By April Manning
Brad and Kate Mead got the gumption to make bourbon in 2006, leading them to conceive Wyoming Whiskey. They began distilling in 2009, their products were introduced to liquor stores in 2012, and it has been clear blue Wyoming skies ever since. It was so well received the Meads had to expand their production in order to meet the increasing brand for their up-and-coming spirit.
Wyoming Whiskey has a few features making it special in the ever-growing list of whiskey creators. First, they are actually producing everything they sell, which is not something all whiskey peddlers can say. A lot of distillers are buying their product from Indiana.
Also unlike a lot of the newcomers to the whiskey industry, Wyoming Whiskey takes the time to properly age their whiskey the “old school,” 53-gallon barrel way. All of their whiskey is aged in their rickhouses, and at this point for at least five years normally. This is a considerable difference in maturing when compared to the two year minimum others brag about.
During those five years their whiskey is subjected to the unique intense and drastic temperature fluctuations that can only be experienced in Wyoming. This dynamic shift from extreme heat in the summer to severe cold in the winter causes the barrels to “breathe” and soak up delectable flavor from the charred oak barrels.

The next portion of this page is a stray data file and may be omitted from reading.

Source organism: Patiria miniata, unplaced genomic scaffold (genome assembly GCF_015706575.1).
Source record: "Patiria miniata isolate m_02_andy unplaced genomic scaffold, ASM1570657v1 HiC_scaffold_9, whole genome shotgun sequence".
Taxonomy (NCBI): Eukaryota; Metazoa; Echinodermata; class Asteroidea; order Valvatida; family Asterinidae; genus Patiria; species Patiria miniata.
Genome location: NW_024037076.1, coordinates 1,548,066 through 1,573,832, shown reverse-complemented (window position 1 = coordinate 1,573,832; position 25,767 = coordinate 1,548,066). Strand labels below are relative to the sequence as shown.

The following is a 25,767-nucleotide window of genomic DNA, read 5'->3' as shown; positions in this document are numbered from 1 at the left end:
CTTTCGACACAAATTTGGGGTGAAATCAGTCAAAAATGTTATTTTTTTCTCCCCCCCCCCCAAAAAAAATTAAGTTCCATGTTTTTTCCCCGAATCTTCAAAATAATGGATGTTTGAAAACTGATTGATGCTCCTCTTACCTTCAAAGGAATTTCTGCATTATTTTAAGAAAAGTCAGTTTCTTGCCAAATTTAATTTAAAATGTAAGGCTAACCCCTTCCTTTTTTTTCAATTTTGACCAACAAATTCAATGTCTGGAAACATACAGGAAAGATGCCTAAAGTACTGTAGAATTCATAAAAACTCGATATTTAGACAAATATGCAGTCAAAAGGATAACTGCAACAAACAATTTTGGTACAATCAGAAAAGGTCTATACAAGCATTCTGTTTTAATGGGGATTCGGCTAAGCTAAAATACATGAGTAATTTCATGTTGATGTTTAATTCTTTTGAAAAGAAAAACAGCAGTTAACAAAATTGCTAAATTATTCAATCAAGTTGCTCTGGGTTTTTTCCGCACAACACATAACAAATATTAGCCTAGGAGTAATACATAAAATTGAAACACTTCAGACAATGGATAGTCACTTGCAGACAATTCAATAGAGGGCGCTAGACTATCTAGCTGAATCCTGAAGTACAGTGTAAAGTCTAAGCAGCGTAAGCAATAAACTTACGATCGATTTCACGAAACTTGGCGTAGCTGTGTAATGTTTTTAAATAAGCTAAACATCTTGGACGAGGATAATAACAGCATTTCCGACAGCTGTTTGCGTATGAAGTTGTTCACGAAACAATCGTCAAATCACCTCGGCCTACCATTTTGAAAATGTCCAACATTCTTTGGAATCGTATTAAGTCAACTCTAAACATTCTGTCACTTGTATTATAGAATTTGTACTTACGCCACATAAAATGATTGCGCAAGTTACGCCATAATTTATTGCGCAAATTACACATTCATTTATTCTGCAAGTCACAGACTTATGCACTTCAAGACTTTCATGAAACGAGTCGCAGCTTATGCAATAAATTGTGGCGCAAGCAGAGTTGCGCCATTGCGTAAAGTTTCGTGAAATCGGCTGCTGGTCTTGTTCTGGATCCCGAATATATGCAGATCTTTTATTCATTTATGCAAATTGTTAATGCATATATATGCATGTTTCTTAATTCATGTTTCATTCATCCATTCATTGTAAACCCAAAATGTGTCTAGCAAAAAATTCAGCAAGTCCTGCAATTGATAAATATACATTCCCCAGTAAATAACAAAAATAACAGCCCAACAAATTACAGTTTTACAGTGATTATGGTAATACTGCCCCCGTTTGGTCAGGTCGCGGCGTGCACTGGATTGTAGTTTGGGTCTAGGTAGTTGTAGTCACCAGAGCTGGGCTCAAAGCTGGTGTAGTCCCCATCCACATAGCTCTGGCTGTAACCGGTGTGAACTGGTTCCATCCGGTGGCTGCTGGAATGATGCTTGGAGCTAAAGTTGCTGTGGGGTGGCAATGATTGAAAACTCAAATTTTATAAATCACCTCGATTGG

This special spirit is chosen from one barrel out of many according to its singular character and taste capturing a unique taste that can never be replicated again. To the eye this batch gives the appearance of a clear, pale ale with ashen highlights. When it hits the nose it gives a headier sensation than the Small Batch Bourbon with caramel and vanilla hanging heavy in the air.
Once again the lack of viscosity strikes the mouth first and the flavor evaporates quickly, so I needed several samples to grasp hold of it. There is more astringency to this whiskey that briefly hits mid-palate but not enough so as to be a turn-off. The finish is dry giving a buttery impression at the end. To me this whiskey was surprisingly bland, but it would be perfect for a novice whiskey drinker.
Wyoming Whiskey Single Barrel Bourbon fetches about $60 on average.